Wednesday, January 23, 2013

What Time Is It?

What Time Is It?

I often don't know what time it is in my own house.  That is because I live with Matthew, who has a special talent for pushing buttons on the microwave clock to change it.  He also unplugs the digital clock in his room then plugs it in again (I know, unsafe) so he can watch it flash 12:00 over and over.  Recently, he has begun climbing on a shelf in our kitchen to reach the large wall clock so he can rearrange the hands on that.  I look from clock to clock, wondering, what time is it?   While I am fixing the wall clock, he is changing the time on the oven clock!  

Matthew is literally pushing my buttons (on my clocks, phone and on my dwindling patience) every moment of the day.  We try to distract him from doing so by hiding iPhones and iPads in the tallest cabinet in the kitchen - hoping and praying he won't drag a chair over to that cabinet when I am in the bathroom, and double checking, triple checking the digital clock in his bedroom before kissing him good night to make sure that it has the correct time but more importantly that the alarm is not going to go off at midnight because he has pressed THAT button.

It's hard to "recharge" ourselves living in this environment.  I can't recharge my house phone, or leave my cell out to charge while Matthew is home...but most important, it's hard to recharge ME when I live in anticipation of Matthew's next move.  Will he interrupt the washing cycle on our washing machine?  Those buttons are fun to push because they "beep".  While I am in the laundry room, what will he get into?  Let's see, I remembered to hide the phones, the computer is in a good hiding place, I think I have my bases covered.  Nope!  He found the TV remote and is deleting my favorite show, Parenthood, as I exit the laundry room.

As a mom of a child with special needs, I always have to be "on". Remember back when your child was 18 months old and you were exhausted because you had to be "on" all the time - you could not take your eyes off your child because who knew what he would get into next?  What would he put in his mouth?  What would he touch? An electrical outlet?  Poop?  That is what it is like living with Matthew.  No, he is not 18 months old, he is 8.  While his peers are out there skateboarding and learning to snowboard...creating with Legos and going to indoor lacrosse practice, Matthew is...pushing buttons.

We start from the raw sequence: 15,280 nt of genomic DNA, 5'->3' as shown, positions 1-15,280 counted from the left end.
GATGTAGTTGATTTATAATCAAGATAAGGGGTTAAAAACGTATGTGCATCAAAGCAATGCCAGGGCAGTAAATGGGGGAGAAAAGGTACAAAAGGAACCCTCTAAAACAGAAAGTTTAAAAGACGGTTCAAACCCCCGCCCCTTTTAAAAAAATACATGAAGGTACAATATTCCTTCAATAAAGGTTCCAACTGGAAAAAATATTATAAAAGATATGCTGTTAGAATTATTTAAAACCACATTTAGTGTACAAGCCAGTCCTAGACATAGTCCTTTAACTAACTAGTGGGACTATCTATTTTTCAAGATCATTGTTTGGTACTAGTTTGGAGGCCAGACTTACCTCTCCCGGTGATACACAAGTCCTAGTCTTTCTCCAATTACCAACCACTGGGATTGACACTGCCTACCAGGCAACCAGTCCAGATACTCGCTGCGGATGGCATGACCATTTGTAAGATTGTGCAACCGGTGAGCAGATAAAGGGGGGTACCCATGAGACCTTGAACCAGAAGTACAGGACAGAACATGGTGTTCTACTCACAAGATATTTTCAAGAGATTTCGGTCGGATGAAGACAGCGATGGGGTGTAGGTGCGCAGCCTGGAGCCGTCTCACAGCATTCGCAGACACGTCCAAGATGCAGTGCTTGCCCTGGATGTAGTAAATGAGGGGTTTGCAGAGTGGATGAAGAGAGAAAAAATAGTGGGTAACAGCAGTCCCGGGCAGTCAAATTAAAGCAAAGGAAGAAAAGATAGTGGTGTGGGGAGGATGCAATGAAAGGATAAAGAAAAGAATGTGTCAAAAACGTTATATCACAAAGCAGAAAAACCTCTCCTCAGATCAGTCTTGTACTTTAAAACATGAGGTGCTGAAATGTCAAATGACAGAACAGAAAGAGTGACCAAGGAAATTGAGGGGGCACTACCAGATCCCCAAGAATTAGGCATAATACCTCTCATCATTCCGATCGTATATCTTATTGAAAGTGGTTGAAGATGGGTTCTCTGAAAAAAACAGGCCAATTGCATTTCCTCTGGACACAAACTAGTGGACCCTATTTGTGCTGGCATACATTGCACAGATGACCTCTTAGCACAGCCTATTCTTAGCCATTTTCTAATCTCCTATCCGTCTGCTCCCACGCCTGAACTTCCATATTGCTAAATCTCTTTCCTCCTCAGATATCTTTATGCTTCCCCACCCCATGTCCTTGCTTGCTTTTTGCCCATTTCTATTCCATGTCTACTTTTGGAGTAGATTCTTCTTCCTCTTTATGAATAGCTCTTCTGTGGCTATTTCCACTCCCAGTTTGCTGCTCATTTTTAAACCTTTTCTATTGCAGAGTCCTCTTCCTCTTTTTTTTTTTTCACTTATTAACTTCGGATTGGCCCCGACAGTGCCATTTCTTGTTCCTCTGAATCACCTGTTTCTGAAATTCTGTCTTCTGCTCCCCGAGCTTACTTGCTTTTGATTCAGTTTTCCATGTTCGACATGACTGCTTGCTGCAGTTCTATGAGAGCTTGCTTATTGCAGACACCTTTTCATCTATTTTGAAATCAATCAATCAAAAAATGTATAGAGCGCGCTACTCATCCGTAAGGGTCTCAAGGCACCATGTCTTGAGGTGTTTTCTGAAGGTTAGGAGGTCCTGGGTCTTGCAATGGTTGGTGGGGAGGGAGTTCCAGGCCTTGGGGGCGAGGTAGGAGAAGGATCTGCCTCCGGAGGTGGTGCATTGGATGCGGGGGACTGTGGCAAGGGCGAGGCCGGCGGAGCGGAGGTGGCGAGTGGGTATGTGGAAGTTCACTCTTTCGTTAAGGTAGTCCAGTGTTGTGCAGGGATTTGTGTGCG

On the bright side, all this button pushing is getting him ready for a future in electronics.  Last week, he found my old laptop hidden away in the mudroom closet.  It had not been used in 2 years.  He asked if he could use it.  Why not, I thought?  I plugged it in, got it charging and discovered there was no icon for the Internet, so I told him it was just for typing words.  Within 20 seconds he said, "Look, Mommy, I'm on do I get to Starfall from here?"  (his favorite website).  

If you met Matthew for the first time, he would engage you with his warm smile and ask you his repertoire of questions.  While you answered him, he would reach in your pocket for your phone or keys and in a split second, he would delete an app or push the panic button on your car keys.  Watch out, next time he might change your clock somehow and you won't know what time it is!

Monday, January 14, 2013

The Lows and the Highs

When you are raising a child with a disability, there are so many reminders out there of the life you thought you would have, but do not have.  There is one word for this - it's HARD.

Matthew and I were taking a walk down our street, and we saw some of our neighbors, 2 young girls playing jumprope independently.  With no parents watching.  Two sisters, in their own driveway.  While I have to watch every single move Matthew makes.  He will probably never jump rope, but that, to me, is not the sad part.  The sad part and the hard part is knowing that he will not gain that type of independence and neither will I.  He has to be watched constantly.  Walking away from the neighbor's house, I am welling up, trying to hold it in.  My neighbor gets to fold laundry, read a magazine or just "be" while her girls play.  I am jealous (no, not of folding laundry) but of the freedom and independence those girls and their mom have, and because I have to fold my laundry and wait to feel like "me" until after Matthew is asleep.  

I was picking up Matthew from Unified Sports after school.  What a beautiful program filled with typically developing peers and kids with special needs coming together in the gym to play sports.  When I arrive at school he is happy, tired, and I know he feels good about being a part of this program.  It's all good.  Then as we are walking to our car, a very kind and polite 5th grader who is a role model in the program says good bye to Matthew.  Matthew replies appropriately and his mom says something to me like, "Peter was partnered with Matthew today", with a big smile.  I smile back, say thank you, etc.  But all I can think as I buckle Matthew in his seat and take a deep breath to fight back the tears is - that was supposed to be me - the mom of the kid who helps others.  The mom of the polite scholar athlete.  But that is not me.

Even though my life as a mom is SO not what I ever imagined, there are many moments each day when I know I was meant to be Matthew's mom, and so proud that I am.
If I were to write a letter to Matthew, it would go something like this:

Dear Matthew,